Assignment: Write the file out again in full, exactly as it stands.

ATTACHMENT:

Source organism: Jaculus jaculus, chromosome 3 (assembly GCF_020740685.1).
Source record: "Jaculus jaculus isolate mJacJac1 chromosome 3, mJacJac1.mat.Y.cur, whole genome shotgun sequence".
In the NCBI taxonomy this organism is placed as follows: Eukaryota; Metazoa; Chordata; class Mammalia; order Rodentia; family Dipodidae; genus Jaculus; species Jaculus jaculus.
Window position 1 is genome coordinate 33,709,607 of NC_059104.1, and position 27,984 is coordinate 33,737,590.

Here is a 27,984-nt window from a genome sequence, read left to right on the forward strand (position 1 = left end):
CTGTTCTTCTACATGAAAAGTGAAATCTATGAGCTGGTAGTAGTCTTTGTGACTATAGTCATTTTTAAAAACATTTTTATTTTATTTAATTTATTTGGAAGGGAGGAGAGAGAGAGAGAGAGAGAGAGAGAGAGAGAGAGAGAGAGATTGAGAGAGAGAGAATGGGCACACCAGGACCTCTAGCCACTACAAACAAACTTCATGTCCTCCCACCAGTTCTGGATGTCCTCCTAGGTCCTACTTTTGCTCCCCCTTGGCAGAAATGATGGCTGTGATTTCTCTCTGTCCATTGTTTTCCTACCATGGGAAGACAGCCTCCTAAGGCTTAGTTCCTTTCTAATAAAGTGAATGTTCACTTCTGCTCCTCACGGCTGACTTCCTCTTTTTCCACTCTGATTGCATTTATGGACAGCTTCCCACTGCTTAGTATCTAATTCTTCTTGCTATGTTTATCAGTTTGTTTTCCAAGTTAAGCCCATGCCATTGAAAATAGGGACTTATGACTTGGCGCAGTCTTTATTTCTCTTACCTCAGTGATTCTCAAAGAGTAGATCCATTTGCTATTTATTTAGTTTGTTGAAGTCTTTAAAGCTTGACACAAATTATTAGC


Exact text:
Source organism: Jaculus jaculus, chromosome 3 (assembly GCF_020740685.1).
Source record: "Jaculus jaculus isolate mJacJac1 chromosome 3, mJacJac1.mat.Y.cur, whole genome shotgun sequence".
In the NCBI taxonomy this organism is placed as follows: Eukaryota; Metazoa; Chordata; class Mammalia; order Rodentia; family Dipodidae; genus Jaculus; species Jaculus jaculus.
Window position 1 is genome coordinate 33,709,607 of NC_059104.1, and position 27,984 is coordinate 33,737,590.

Here is a 27,984-nt window from a genome sequence, read left to right on the forward strand (position 1 = left end):
CTGTTCTTCTACATGAAAAGTGAAATCTATGAGCTGGTAGTAGTCTTTGTGACTATAGTCATTTTTAAAAACATTTTTATTTTATTTAATTTATTTGGAAGGGAGGAGAGAGAGAGAGAGAGAGAGAGAGAGAGAGAGAGAGAGAGATTGAGAGAGAGAGAATGGGCACACCAGGACCTCTAGCCACTACAAACAAACTTCATGTCCTCCCACCAGTTCTGGATGTCCTCCTAGGTCCTACTTTTGCTCCCCCTTGGCAGAAATGATGGCTGTGATTTCTCTCTGTCCATTGTTTTCCTACCATGGGAAGACAGCCTCCTAAGGCTTAGTTCCTTTCTAATAAAGTGAATGTTCACTTCTGCTCCTCACGGCTGACTTCCTCTTTTTCCACTCTGATTGCATTTATGGACAGCTTCCCACTGCTTAGTATCTAATTCTTCTTGCTATGTTTATCAGTTTGTTTTCCAAGTTAAGCCCATGCCATTGAAAATAGGGACTTATGACTTGGCGCAGTCTTTATTTCTCTTACCTCAGTGATTCTCAAAGAGTAGATCCATTTGCTATTTATTTAGTTTGTTGAAGTCTTTAAAGCTTGACACAAATTATTAGC